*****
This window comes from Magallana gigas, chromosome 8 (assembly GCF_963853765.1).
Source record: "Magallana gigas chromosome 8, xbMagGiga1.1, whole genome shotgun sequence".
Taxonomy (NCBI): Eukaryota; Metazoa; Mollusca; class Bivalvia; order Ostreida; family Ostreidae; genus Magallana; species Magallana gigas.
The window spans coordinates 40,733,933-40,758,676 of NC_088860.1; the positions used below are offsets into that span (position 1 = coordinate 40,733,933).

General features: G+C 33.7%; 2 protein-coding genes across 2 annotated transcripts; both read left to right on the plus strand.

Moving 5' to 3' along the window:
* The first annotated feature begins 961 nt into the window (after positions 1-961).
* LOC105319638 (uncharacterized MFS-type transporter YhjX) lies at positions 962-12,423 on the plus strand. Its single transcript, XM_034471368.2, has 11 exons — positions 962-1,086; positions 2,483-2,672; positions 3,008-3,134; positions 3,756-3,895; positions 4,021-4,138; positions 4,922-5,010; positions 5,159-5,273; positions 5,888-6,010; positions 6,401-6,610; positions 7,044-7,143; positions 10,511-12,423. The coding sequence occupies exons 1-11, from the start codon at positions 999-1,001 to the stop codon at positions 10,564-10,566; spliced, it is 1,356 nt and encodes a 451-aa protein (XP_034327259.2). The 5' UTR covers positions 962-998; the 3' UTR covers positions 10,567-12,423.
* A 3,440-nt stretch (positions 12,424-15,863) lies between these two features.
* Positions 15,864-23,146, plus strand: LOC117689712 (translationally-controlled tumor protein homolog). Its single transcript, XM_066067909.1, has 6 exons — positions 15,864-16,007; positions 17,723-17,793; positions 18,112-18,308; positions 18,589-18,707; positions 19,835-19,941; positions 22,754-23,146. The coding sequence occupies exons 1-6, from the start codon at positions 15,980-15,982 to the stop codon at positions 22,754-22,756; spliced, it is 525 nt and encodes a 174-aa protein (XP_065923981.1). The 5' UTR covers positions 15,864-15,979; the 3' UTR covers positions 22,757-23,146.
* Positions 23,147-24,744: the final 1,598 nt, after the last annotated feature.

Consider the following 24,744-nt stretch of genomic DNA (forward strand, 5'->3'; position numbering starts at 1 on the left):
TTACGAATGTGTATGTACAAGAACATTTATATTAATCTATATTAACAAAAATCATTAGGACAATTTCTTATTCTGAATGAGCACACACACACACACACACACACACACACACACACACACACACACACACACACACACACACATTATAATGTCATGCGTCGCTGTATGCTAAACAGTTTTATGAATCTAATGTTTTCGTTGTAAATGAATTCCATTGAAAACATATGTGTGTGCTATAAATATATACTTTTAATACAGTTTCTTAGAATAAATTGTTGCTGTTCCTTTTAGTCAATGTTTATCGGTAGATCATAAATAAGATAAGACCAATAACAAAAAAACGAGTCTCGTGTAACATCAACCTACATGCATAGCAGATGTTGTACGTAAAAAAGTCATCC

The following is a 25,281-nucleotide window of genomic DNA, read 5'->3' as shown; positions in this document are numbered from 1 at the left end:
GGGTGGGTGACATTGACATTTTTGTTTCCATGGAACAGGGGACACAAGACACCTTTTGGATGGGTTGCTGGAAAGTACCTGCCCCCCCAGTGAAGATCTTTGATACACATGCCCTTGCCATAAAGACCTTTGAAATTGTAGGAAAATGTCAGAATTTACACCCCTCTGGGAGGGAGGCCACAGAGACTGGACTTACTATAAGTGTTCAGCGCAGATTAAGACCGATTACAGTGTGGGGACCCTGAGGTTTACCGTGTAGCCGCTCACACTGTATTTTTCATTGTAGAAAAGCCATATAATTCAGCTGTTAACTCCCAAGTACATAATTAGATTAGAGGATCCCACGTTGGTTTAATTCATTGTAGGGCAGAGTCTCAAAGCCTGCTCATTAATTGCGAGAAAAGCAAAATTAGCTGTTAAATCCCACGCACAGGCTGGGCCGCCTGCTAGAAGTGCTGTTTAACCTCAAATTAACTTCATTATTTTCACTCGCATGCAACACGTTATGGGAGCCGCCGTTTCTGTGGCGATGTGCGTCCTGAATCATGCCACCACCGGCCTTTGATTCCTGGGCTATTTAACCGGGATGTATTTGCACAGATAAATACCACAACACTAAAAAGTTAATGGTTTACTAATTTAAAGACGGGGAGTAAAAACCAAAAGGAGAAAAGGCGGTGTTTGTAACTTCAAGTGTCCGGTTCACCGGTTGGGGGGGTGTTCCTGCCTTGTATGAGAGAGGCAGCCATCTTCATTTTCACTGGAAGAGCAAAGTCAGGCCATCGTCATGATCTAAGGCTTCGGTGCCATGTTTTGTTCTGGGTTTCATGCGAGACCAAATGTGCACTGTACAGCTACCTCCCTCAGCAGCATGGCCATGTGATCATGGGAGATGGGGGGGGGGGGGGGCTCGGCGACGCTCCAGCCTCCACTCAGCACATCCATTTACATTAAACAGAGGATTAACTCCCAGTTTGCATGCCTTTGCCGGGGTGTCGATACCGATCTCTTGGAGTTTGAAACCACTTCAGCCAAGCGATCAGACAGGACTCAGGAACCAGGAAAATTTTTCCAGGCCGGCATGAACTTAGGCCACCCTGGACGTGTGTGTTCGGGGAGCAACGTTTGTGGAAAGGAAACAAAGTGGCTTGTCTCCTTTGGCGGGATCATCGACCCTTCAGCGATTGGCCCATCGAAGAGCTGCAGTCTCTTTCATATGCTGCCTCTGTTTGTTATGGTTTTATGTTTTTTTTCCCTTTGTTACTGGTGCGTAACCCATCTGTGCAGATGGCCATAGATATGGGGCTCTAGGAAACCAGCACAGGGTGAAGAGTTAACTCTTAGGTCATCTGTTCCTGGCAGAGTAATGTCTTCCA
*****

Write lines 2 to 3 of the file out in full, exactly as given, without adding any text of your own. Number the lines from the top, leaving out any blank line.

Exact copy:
Source record: "Magallana gigas chromosome 8, xbMagGiga1.1, whole genome shotgun sequence".
Taxonomy (NCBI): Eukaryota; Metazoa; Mollusca; class Bivalvia; order Ostreida; family Ostreidae; genus Magallana; species Magallana gigas.